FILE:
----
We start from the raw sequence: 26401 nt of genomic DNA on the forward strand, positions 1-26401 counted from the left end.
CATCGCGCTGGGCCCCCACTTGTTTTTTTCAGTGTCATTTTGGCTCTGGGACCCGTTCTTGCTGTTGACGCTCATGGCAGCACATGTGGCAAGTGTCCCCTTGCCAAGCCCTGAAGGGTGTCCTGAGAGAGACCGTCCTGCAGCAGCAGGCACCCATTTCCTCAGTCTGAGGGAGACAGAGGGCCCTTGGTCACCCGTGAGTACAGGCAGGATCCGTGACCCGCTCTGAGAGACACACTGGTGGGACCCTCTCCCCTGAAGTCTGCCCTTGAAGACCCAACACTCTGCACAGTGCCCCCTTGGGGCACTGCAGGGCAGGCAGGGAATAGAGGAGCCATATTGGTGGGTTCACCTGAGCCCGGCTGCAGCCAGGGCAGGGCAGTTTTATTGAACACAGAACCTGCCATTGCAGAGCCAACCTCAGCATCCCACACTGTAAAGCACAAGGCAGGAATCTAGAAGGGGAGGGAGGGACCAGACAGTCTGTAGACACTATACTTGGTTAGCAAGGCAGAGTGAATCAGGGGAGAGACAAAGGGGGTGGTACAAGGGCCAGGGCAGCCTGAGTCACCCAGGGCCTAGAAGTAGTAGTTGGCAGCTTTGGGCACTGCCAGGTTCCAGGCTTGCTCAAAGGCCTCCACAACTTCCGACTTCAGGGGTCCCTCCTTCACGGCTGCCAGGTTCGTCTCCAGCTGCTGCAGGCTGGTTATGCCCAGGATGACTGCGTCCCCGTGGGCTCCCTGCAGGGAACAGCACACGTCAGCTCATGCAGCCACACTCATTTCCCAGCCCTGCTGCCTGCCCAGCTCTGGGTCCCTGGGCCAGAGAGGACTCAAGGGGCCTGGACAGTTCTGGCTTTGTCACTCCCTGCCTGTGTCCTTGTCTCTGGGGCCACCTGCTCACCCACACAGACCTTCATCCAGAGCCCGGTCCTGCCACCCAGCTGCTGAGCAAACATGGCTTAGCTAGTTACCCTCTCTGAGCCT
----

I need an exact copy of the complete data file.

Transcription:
We start from the raw sequence: 26401 nt of genomic DNA on the forward strand, positions 1-26401 counted from the left end.
CATCGCGCTGGGCCCCCACTTGTTTTTTTCAGTGTCATTTTGGCTCTGGGACCCGTTCTTGCTGTTGACGCTCATGGCAGCACATGTGGCAAGTGTCCCCTTGCCAAGCCCTGAAGGGTGTCCTGAGAGAGACCGTCCTGCAGCAGCAGGCACCCATTTCCTCAGTCTGAGGGAGACAGAGGGCCCTTGGTCACCCGTGAGTACAGGCAGGATCCGTGACCCGCTCTGAGAGACACACTGGTGGGACCCTCTCCCCTGAAGTCTGCCCTTGAAGACCCAACACTCTGCACAGTGCCCCCTTGGGGCACTGCAGGGCAGGCAGGGAATAGAGGAGCCATATTGGTGGGTTCACCTGAGCCCGGCTGCAGCCAGGGCAGGGCAGTTTTATTGAACACAGAACCTGCCATTGCAGAGCCAACCTCAGCATCCCACACTGTAAAGCACAAGGCAGGAATCTAGAAGGGGAGGGAGGGACCAGACAGTCTGTAGACACTATACTTGGTTAGCAAGGCAGAGTGAATCAGGGGAGAGACAAAGGGGGTGGTACAAGGGCCAGGGCAGCCTGAGTCACCCAGGGCCTAGAAGTAGTAGTTGGCAGCTTTGGGCACTGCCAGGTTCCAGGCTTGCTCAAAGGCCTCCACAACTTCCGACTTCAGGGGTCCCTCCTTCACGGCTGCCAGGTTCGTCTCCAGCTGCTGCAGGCTGGTTATGCCCAGGATGACTGCGTCCCCGTGGGCTCCCTGCAGGGAACAGCACACGTCAGCTCATGCAGCCACACTCATTTCCCAGCCCTGCTGCCTGCCCAGCTCTGGGTCCCTGGGCCAGAGAGGACTCAAGGGGCCTGGACAGTTCTGGCTTTGTCACTCCCTGCCTGTGTCCTTGTCTCTGGGGCCACCTGCTCACCCACACAGACCTTCATCCAGAGCCCGGTCCTGCCACCCAGCTGCTGAGCAAACATGGCTTAGCTAGTTACCCTCTCTGAGCCT